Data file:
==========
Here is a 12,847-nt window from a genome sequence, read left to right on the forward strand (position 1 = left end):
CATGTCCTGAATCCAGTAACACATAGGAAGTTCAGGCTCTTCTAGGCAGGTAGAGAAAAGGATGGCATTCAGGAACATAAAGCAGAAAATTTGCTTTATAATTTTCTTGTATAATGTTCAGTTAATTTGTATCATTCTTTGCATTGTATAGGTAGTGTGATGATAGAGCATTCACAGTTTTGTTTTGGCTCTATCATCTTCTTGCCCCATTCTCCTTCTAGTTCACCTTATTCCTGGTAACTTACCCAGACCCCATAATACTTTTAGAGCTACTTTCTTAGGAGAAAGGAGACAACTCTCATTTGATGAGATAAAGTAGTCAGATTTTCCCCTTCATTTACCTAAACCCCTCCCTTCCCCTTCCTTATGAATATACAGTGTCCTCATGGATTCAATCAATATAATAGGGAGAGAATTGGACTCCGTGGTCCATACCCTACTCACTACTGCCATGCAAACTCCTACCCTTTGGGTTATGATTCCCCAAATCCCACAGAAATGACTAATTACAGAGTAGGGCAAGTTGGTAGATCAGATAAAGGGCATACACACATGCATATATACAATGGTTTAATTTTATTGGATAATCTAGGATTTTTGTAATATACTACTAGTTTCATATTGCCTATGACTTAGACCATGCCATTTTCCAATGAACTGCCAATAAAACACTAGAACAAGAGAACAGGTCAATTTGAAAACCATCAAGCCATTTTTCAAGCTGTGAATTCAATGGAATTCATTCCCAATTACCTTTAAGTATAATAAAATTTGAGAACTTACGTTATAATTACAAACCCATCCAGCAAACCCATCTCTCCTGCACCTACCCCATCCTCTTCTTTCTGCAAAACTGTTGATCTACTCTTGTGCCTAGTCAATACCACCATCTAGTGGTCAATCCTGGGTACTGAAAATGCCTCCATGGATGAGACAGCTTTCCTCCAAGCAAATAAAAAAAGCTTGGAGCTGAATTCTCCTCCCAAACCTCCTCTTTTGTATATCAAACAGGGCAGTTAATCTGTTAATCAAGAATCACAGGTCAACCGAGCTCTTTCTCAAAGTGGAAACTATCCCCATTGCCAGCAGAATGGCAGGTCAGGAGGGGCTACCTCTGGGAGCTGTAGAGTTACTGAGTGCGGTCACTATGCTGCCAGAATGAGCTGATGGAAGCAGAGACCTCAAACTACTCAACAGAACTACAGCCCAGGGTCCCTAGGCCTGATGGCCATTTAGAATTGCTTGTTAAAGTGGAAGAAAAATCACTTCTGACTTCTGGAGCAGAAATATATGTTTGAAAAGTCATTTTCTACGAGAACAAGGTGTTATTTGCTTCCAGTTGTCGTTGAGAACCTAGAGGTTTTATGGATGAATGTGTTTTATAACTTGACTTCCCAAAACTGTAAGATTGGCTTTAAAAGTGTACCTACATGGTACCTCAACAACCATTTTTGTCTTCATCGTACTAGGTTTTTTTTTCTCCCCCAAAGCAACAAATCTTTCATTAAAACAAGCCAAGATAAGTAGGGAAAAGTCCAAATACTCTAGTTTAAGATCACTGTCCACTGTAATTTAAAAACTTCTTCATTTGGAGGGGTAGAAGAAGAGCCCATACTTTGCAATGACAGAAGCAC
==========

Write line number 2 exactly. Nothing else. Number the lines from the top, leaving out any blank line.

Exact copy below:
CATGTCCTGAATCCAGTAACACATAGGAAGTTCAGGCTCTTCTAGGCAGGTAGAGAAAAGGATGGCATTCAGGAACATAAAGCAGAAAATTTGCTTTATAATTTTCTTGTATAATGTTCAGTTAATTTGTATCATTCTTTGCATTGTATAGGTAGTGTGATGATAGAGCATTCACAGTTTTGTTTTGGCTCTATCATCTTCTTGCCCCATTCTCCTTCTAGTTCACCTTATTCCTGGTAACTTACCCAGACCCCATAATACTTTTAGAGCTACTTTCTTAGGAGAAAGGAGACAACTCTCATTTGATGAGATAAAGTAGTCAGATTTTCCCCTTCATTTACCTAAACCCCTCCCTTCCCCTTCCTTATGAATATACAGTGTCCTCATGGATTCAATCAATATAATAGGGAGAGAATTGGACTCCGTGGTCCATACCCTACTCACTACTGCCATGCAAACTCCTACCCTTTGGGTTATGATTCCCCAAATCCCACAGAAATGACTAATTACAGAGTAGGGCAAGTTGGTAGATCAGATAAAGGGCATACACACATGCATATATACAATGGTTTAATTTTATTGGATAATCTAGGATTTTTGTAATATACTACTAGTTTCATATTGCCTATGACTTAGACCATGCCATTTTCCAATGAACTGCCAATAAAACACTAGAACAAGAGAACAGGTCAATTTGAAAACCATCAAGCCATTTTTCAAGCTGTGAATTCAATGGAATTCATTCCCAATTACCTTTAAGTATAATAAAATTTGAGAACTTACGTTATAATTACAAACCCATCCAGCAAACCCATCTCTCCTGCACCTACCCCATCCTCTTCTTTCTGCAAAACTGTTGATCTACTCTTGTGCCTAGTCAATACCACCATCTAGTGGTCAATCCTGGGTACTGAAAATGCCTCCATGGATGAGACAGCTTTCCTCCAAGCAAATAAAAAAAGCTTGGAGCTGAATTCTCCTCCCAAACCTCCTCTTTTGTATATCAAACAGGGCAGTTAATCTGTTAATCAAGAATCACAGGTCAACCGAGCTCTTTCTCAAAGTGGAAACTATCCCCATTGCCAGCAGAATGGCAGGTCAGGAGGGGCTACCTCTGGGAGCTGTAGAGTTACTGAGTGCGGTCACTATGCTGCCAGAATGAGCTGATGGAAGCAGAGACCTCAAACTACTCAACAGAACTACAGCCCAGGGTCCCTAGGCCTGATGGCCATTTAGAATTGCTTGTTAAAGTGGAAGAAAAATCACTTCTGACTTCTGGAGCAGAAATATATGTTTGAAAAGTCATTTTCTACGAGAACAAGGTGTTATTTGCTTCCAGTTGTCGTTGAGAACCTAGAGGTTTTATGGATGAATGTGTTTTATAACTTGACTTCCCAAAACTGTAAGATTGGCTTTAAAAGTGTACCTACATGGTACCTCAACAACCATTTTTGTCTTCATCGTACTAGGTTTTTTTTTCTCCCCCAAAGCAACAAATCTTTCATTAAAACAAGCCAAGATAAGTAGGGAAAAGTCCAAATACTCTAGTTTAAGATCACTGTCCACTGTAATTTAAAAACTTCTTCATTTGGAGGGGTAGAAGAAGAGCCCATACTTTGCAATGACAGAAGCAC